Honoring is also part of this weekend as we recognize alumni who have distinguished themselves in the world, and honoring teachers who have had a great impact on our lives and on the history of the college. Besides all the looking and honoring and remembering, this particular Homecoming is a time for singing. This place has been hooked on music from its very first day. It may not have made dollars and cents for a poor college in the 1890s, but our founders could not imagine life and study without praise and singing. One of the first three charter members of the faculty, Caroline Finseth, was a music teacher, and shortly after classes began in 1891, S.O. Drykoner, a Norwegian immigrant student, was hired on as song leader. Bands and orchestras and choirs would follow, and while the style and the quality of music and performance would change over the years, there was never any doubt about the place of music in the life of this college. So it is not surprising that music is a part of Cobber pride and memory. We recall the fact of the band’s appearances at the 1935 World’s Fair and its tour of Norway, the deeply moving post-World War II Norway tour of the choir, and the sparkling 1986 European tour of the orchestra. Top that off with annual concerts and tours, chapels and worship festivals, and you know that music is a Concordia story. On this Homecoming we gather to relive the special experience of choral music, the special experience of choirs at Concordia and the distinctive tradition of Paul J. Christiansen.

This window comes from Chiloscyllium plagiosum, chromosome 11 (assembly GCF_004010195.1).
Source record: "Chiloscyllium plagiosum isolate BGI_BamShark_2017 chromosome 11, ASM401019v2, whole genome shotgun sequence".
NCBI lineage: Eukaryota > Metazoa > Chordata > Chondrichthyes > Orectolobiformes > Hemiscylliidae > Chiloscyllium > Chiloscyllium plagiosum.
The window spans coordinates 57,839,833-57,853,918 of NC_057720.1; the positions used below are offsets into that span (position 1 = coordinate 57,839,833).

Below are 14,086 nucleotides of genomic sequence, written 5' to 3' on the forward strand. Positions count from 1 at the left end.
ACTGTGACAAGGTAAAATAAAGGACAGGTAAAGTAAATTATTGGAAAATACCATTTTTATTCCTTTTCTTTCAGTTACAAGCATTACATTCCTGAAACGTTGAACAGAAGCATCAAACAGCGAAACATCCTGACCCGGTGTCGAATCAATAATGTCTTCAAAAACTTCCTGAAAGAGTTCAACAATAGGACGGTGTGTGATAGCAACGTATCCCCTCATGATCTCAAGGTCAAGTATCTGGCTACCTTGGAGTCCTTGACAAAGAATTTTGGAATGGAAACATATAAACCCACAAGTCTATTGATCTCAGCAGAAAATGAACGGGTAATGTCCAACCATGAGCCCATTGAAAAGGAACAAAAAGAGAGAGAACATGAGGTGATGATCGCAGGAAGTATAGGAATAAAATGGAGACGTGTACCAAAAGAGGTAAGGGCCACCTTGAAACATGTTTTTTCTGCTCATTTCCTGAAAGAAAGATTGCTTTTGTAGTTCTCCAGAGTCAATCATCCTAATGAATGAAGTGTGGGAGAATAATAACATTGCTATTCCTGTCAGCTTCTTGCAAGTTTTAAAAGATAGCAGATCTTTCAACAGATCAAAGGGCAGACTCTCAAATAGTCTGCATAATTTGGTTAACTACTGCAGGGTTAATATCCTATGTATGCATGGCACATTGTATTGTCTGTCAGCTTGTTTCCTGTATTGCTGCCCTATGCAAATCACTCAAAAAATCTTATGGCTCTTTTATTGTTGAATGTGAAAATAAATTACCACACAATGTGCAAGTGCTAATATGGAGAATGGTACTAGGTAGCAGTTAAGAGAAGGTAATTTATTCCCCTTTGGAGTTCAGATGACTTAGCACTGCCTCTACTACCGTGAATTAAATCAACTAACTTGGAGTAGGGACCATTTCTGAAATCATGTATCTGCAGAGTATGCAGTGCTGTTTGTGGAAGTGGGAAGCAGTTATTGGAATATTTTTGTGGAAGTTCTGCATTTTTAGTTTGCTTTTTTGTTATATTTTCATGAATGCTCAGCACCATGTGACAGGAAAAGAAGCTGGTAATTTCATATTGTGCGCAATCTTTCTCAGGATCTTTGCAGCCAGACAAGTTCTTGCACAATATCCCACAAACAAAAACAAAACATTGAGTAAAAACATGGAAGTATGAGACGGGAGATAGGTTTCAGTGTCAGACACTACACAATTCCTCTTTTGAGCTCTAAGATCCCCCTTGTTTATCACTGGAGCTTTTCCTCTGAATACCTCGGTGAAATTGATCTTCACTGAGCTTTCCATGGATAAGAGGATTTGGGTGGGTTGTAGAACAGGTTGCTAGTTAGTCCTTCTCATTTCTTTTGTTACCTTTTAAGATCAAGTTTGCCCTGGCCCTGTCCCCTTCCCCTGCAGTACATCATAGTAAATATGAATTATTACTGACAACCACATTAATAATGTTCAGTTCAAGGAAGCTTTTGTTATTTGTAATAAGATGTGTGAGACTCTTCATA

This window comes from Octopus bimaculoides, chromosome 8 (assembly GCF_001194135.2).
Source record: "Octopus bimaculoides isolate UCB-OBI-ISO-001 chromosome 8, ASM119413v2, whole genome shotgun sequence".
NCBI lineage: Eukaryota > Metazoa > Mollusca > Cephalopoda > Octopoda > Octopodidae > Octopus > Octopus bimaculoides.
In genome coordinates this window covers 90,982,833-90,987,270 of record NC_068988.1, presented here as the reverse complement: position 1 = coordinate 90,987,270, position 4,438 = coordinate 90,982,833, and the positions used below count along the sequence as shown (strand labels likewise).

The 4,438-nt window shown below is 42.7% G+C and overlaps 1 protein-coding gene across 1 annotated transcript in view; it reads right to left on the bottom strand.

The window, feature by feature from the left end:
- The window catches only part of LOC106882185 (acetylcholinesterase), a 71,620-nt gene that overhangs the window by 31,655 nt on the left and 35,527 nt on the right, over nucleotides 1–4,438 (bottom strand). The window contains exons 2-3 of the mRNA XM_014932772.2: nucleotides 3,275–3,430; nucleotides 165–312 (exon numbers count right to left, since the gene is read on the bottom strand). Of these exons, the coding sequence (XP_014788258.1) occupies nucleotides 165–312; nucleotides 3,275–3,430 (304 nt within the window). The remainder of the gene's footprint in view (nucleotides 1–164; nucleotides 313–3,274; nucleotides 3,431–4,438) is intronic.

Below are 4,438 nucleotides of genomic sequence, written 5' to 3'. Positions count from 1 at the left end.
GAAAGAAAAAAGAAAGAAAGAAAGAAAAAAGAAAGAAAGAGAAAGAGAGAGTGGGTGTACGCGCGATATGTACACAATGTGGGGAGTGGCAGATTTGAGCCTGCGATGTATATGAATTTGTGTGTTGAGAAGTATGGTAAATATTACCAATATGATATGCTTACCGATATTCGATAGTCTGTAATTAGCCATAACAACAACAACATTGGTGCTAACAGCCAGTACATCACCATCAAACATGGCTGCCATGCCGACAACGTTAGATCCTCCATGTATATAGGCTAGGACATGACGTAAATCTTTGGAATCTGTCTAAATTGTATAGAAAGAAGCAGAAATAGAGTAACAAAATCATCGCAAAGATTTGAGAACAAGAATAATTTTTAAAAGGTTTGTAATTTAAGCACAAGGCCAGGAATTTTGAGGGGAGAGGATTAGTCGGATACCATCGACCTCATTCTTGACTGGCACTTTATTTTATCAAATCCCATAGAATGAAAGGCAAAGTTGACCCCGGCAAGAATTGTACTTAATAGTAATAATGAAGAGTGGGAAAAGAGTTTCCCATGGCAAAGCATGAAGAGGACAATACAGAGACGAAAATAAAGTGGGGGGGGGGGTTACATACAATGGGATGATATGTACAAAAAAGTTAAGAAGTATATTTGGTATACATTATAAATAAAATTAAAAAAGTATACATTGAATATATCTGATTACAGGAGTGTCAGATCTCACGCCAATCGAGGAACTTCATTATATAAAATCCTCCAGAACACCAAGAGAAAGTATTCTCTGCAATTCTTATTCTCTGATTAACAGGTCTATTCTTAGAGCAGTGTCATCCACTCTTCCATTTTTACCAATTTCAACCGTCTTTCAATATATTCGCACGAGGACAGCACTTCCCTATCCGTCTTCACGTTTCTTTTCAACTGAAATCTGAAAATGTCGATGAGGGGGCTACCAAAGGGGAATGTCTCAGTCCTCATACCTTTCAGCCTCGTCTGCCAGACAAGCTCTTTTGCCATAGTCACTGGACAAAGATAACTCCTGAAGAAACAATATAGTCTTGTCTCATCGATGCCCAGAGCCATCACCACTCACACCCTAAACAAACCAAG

It is not surprising that music is a Concordia story. The Jews of the ancient world always made music in praise of God. Paul’s letters to the Ephesians and Colossians made it plain that the early church was a place of music and praise. Beyond Paul’s witness in today’s text, we have the report of Pliny, Roman Governor of Bithynia, whose letter to the emperor said of the early Christians, “They meet at dawn to sing a hymn to Christ as God.” When early church father St. Augustine wrote in his Confessions about how deeply music was able to move him, he was simply putting into words what the people of God had always known. Our own Martin Luther, who turned tavern melodies into rousing hymns, did not hesitate to say, “after theology, there is no art to be placed beside music.” History authenticates the profound connection between the heart and mind of the church and its music. Karl Barth’s theological endeavors, by his own testimony, would have been arid had he not begun each day listening to Mozart. We have only to reflect on our own response each time the choir sings “Beautiful Savior” to acknowledge the profound effect of music in our lives.